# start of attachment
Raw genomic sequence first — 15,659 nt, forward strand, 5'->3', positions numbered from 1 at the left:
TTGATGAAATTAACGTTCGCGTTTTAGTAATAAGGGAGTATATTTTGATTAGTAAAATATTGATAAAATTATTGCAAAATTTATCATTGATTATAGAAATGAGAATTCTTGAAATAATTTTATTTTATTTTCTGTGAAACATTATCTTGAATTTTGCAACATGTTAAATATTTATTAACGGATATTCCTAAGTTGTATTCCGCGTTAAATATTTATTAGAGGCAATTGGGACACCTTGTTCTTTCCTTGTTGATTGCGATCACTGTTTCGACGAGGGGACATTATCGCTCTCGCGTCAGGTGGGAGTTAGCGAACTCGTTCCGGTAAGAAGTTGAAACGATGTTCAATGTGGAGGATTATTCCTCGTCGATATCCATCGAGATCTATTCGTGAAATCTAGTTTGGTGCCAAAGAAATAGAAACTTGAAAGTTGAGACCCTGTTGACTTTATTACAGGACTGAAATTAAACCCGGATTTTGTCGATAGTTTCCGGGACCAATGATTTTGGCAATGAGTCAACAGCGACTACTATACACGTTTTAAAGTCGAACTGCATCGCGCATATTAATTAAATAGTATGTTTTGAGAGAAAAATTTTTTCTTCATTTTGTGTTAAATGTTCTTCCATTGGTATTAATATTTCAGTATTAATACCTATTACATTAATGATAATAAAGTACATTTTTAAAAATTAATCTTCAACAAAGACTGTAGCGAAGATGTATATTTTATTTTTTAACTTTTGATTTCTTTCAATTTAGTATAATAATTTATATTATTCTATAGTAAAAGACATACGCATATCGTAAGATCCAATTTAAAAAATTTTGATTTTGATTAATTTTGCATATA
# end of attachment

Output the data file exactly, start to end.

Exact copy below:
Raw genomic sequence first — 15,659 nt, forward strand, 5'->3', positions numbered from 1 at the left:
TTGATGAAATTAACGTTCGCGTTTTAGTAATAAGGGAGTATATTTTGATTAGTAAAATATTGATAAAATTATTGCAAAATTTATCATTGATTATAGAAATGAGAATTCTTGAAATAATTTTATTTTATTTTCTGTGAAACATTATCTTGAATTTTGCAACATGTTAAATATTTATTAACGGATATTCCTAAGTTGTATTCCGCGTTAAATATTTATTAGAGGCAATTGGGACACCTTGTTCTTTCCTTGTTGATTGCGATCACTGTTTCGACGAGGGGACATTATCGCTCTCGCGTCAGGTGGGAGTTAGCGAACTCGTTCCGGTAAGAAGTTGAAACGATGTTCAATGTGGAGGATTATTCCTCGTCGATATCCATCGAGATCTATTCGTGAAATCTAGTTTGGTGCCAAAGAAATAGAAACTTGAAAGTTGAGACCCTGTTGACTTTATTACAGGACTGAAATTAAACCCGGATTTTGTCGATAGTTTCCGGGACCAATGATTTTGGCAATGAGTCAACAGCGACTACTATACACGTTTTAAAGTCGAACTGCATCGCGCATATTAATTAAATAGTATGTTTTGAGAGAAAAATTTTTTCTTCATTTTGTGTTAAATGTTCTTCCATTGGTATTAATATTTCAGTATTAATACCTATTACATTAATGATAATAAAGTACATTTTTAAAAATTAATCTTCAACAAAGACTGTAGCGAAGATGTATATTTTATTTTTTAACTTTTGATTTCTTTCAATTTAGTATAATAATTTATATTATTCTATAGTAAAAGACATACGCATATCGTAAGATCCAATTTAAAAAATTTTGATTTTGATTAATTTTGCATATA